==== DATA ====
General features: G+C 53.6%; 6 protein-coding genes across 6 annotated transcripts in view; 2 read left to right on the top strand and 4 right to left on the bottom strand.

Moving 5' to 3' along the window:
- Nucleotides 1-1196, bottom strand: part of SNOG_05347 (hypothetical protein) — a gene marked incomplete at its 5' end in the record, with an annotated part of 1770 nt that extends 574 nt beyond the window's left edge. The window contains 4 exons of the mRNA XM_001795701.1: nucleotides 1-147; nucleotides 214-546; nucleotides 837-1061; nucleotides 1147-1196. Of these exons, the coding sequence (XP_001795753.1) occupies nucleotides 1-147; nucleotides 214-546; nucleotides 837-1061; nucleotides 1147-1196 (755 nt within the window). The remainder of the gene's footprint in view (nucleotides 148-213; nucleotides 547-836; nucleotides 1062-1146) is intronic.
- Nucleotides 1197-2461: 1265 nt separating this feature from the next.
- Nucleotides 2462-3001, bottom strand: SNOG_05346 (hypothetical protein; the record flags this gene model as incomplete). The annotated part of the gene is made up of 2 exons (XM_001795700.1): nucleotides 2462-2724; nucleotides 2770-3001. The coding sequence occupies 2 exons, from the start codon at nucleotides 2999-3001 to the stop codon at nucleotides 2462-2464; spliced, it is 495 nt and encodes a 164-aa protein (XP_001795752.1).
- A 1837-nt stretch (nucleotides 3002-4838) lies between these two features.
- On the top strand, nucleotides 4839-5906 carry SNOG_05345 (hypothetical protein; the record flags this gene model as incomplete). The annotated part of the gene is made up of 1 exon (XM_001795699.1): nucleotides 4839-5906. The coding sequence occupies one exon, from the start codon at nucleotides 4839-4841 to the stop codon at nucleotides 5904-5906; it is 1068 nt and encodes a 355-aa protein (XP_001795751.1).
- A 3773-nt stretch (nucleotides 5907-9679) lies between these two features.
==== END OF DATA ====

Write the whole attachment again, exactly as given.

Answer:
General features: G+C 53.6%; 6 protein-coding genes across 6 annotated transcripts in view; 2 read left to right on the top strand and 4 right to left on the bottom strand.

Moving 5' to 3' along the window:
- Nucleotides 1-1196, bottom strand: part of SNOG_05347 (hypothetical protein) — a gene marked incomplete at its 5' end in the record, with an annotated part of 1770 nt that extends 574 nt beyond the window's left edge. The window contains 4 exons of the mRNA XM_001795701.1: nucleotides 1-147; nucleotides 214-546; nucleotides 837-1061; nucleotides 1147-1196. Of these exons, the coding sequence (XP_001795753.1) occupies nucleotides 1-147; nucleotides 214-546; nucleotides 837-1061; nucleotides 1147-1196 (755 nt within the window). The remainder of the gene's footprint in view (nucleotides 148-213; nucleotides 547-836; nucleotides 1062-1146) is intronic.
- Nucleotides 1197-2461: 1265 nt separating this feature from the next.
- Nucleotides 2462-3001, bottom strand: SNOG_05346 (hypothetical protein; the record flags this gene model as incomplete). The annotated part of the gene is made up of 2 exons (XM_001795700.1): nucleotides 2462-2724; nucleotides 2770-3001. The coding sequence occupies 2 exons, from the start codon at nucleotides 2999-3001 to the stop codon at nucleotides 2462-2464; spliced, it is 495 nt and encodes a 164-aa protein (XP_001795752.1).
- A 1837-nt stretch (nucleotides 3002-4838) lies between these two features.
- On the top strand, nucleotides 4839-5906 carry SNOG_05345 (hypothetical protein; the record flags this gene model as incomplete). The annotated part of the gene is made up of 1 exon (XM_001795699.1): nucleotides 4839-5906. The coding sequence occupies one exon, from the start codon at nucleotides 4839-4841 to the stop codon at nucleotides 5904-5906; it is 1068 nt and encodes a 355-aa protein (XP_001795751.1).
- A 3773-nt stretch (nucleotides 5907-9679) lies between these two features.